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  • Writer's pictureMichael Davisburchat

Getting Your Home to Work

Updated: Sep 14, 2021

(Photography by Toni Rosvall / FillCreative)

Seventeen months is a long time. Long enough for one to make behavioural changes. And long enough to see the effects of a slow transformation. Like muscle gain from a training program or weight loss from a new way of cooking. The people we’ve studied, experienced episodes of transition that lasted weeks and even months of time. Sudden changes that later crystallized as routine, or habit. New work at home habits emerged, and many of them became appreciated and cherished. Mostly, seventeen months is long enough that it can tuck away all that was felt or experienced during this intense period of being productive at home.

It is easy to recall specific events and feelings, but underlying motives and the triggers that required someone to change fade once the change was made. What was radically new now seems natural enough. Still, the blurring of boundaries can mask the many bumps we run into as we zig and zag from home to work and back again. How we switch productivity on and off, can be thought of by whether we feel at work or feel at home.

Now a new shift presents itself. According to Gallup, the number of people who thought that the best way to deal with the pandemic was to stay at home, versus going out into the world, has flipped. As we make significant headway, markers of endurance and despair found in the media such as “how long can this go on?” are shifting to “how ready are you to re-enter?” the working office world.

In a previous article we draw attention to previous bargains one makes with the world. Such as driving an SUV in the stop and go traffic of a superhighway. A two hour train commute from home to work, and back the same day. Or the silent drumbeat of meetings that take people from one meeting room to the next on a social form of autopilot. Participants from our study report that there's a lot not to be missed from the old ways of working.

A colleague was recently asked if they would be up for a client project that would take them on a plane from Toronto to New York City for a once in a lifetime project. That request was loaded with a lot to consider and a lot to reconsider. If the short answer was “hell, yes”, the long answer was more complicated. How can one possibly respond to the future before preparing for safety, productivity and wellbeing? This particular advert for Dentyne, considers re-entry from the point of coming to our senses, finding lost norms and rediscovering physical contact. It’s humorous in nature, but raises valid points of the shock of re-entry.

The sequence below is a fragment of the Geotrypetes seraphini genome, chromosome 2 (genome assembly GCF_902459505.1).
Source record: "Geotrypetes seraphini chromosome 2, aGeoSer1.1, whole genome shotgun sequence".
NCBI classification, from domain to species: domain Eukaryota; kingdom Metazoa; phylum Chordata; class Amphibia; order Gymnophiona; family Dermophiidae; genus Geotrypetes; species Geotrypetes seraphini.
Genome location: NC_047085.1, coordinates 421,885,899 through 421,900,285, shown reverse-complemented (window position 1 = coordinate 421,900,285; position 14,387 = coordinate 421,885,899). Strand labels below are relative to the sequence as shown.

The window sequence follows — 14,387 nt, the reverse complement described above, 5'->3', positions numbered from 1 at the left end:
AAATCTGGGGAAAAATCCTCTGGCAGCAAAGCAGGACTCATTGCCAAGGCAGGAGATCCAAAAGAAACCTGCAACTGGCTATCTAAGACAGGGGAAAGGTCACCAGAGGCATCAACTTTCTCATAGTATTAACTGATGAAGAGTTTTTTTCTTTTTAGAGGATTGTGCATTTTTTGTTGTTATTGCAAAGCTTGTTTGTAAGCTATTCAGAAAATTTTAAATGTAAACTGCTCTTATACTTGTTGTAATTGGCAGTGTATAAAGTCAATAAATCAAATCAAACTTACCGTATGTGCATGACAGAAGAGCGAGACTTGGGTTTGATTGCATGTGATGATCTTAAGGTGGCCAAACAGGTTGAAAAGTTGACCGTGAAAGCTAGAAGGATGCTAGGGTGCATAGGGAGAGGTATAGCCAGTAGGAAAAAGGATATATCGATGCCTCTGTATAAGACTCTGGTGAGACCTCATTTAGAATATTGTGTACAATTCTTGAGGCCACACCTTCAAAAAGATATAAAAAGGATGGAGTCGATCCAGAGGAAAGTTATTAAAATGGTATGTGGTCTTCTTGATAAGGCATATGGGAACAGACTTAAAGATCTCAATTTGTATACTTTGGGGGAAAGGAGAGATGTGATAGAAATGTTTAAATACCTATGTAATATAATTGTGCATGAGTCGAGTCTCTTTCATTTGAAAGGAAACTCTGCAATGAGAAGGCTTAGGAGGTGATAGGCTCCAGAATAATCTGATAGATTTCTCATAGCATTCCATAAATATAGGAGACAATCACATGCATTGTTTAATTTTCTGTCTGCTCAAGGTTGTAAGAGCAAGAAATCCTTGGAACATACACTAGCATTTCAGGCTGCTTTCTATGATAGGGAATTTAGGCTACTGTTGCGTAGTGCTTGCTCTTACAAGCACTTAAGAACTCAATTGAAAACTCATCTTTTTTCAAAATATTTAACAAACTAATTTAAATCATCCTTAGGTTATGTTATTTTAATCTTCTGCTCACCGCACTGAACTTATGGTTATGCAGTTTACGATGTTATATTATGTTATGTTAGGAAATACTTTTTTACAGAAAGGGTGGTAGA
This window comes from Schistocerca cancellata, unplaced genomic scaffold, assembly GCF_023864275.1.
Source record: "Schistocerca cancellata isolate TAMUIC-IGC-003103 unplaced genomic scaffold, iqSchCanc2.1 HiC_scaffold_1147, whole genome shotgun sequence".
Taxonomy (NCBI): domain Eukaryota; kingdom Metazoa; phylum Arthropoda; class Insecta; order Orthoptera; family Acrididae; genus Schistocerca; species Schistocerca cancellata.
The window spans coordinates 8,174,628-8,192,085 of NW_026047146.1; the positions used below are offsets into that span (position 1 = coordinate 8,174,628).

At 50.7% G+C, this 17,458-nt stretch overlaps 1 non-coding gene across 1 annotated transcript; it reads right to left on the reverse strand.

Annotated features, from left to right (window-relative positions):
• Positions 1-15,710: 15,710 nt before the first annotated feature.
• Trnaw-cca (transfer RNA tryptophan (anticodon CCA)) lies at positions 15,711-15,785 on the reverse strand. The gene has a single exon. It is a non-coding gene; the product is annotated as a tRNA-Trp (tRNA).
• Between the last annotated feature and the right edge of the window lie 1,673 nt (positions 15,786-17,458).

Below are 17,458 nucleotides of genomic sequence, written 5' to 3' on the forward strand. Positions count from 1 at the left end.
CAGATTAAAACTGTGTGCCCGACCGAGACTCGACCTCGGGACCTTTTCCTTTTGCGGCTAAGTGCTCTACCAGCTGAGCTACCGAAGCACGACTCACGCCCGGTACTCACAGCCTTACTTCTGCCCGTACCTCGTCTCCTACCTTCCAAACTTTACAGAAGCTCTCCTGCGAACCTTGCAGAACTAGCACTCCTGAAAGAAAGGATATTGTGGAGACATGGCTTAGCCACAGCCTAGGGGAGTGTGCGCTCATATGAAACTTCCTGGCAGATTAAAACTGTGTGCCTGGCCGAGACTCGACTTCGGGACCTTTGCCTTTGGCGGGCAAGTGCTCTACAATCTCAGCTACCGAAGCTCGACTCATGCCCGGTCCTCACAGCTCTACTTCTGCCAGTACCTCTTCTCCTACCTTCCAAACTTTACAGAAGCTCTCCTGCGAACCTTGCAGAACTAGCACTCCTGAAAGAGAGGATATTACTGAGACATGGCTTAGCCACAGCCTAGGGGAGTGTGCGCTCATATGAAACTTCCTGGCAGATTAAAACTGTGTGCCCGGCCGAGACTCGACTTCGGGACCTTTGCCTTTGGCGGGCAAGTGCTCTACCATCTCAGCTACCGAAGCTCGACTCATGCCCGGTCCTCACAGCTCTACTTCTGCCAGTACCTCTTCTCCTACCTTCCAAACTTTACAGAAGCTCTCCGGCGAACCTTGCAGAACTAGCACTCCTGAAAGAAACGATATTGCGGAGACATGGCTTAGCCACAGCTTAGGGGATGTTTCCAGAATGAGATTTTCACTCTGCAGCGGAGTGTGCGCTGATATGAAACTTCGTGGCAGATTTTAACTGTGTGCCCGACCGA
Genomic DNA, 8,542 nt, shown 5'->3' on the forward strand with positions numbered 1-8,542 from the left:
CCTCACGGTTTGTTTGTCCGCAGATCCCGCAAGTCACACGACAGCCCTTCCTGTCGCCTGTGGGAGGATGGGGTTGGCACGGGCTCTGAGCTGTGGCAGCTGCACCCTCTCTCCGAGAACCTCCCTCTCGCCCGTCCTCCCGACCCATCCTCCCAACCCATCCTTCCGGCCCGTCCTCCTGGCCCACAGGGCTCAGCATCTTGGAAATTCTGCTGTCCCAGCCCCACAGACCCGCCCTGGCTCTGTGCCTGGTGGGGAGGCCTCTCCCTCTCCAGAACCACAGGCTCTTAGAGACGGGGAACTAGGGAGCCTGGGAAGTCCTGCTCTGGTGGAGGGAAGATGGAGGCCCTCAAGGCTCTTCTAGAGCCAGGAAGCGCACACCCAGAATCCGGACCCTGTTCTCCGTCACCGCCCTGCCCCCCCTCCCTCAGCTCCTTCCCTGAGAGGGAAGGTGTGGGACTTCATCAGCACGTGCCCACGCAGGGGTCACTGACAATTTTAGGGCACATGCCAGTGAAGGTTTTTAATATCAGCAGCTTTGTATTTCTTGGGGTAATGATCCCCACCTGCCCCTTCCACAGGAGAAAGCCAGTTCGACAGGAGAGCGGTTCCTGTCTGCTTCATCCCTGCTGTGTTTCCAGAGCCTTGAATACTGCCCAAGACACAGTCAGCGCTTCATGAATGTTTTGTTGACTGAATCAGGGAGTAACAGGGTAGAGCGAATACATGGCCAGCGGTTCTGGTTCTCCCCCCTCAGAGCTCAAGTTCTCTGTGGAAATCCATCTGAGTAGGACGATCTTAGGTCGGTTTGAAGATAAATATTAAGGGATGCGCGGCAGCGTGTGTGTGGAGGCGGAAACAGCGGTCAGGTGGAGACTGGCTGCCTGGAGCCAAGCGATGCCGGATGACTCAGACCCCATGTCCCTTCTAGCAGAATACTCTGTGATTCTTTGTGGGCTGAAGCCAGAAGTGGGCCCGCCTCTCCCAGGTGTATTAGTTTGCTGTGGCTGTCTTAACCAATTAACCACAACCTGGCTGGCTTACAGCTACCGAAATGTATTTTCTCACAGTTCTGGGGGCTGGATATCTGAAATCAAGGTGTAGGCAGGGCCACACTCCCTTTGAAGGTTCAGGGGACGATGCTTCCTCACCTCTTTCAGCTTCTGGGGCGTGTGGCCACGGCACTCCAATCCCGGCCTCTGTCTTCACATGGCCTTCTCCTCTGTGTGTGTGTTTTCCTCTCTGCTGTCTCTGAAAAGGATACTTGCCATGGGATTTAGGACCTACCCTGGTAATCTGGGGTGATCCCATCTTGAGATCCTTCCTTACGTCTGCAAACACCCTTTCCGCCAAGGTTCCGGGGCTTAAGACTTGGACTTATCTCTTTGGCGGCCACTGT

(Photography by Toni Rosvall / FillCreative)

Making the home work for work.

a) Establish a new deal about productivity.

The idea of work has run past a stage in how we understand productivity and creativity. However, there is still no clarity about who will work where, for what periods of time, and according to which incentives. It’s estimated that 1.7 Bn knowledge workers populate this market, so expect plenty of innovation to emerge in this space. The next three years will change assumptions about talent recruitment and retention, as well as the industrial design of products that are currently brought to customers through the contract furnishing market.

There are opportunities for innovation to create new objects. Such as, the perfect chair for working from home. The partitioning of space that helps create a division between work and home life. The desk that transitions from one aesthetic to the other.

Whatever becomes the dominant model of the corporate office one thing is certain. Success will hinge on making the home work for work in the first place. You can witness this movement for yourself. Follow the #RemoteFirst hashtag to witness a groundswell of employees asking for a different bargain in their work arrangements. With so many factors up in the air, it can feel hard to know what to make bargains with. At the same time, The people in HR we speak to struggle to balance the demands that new talent impose on them.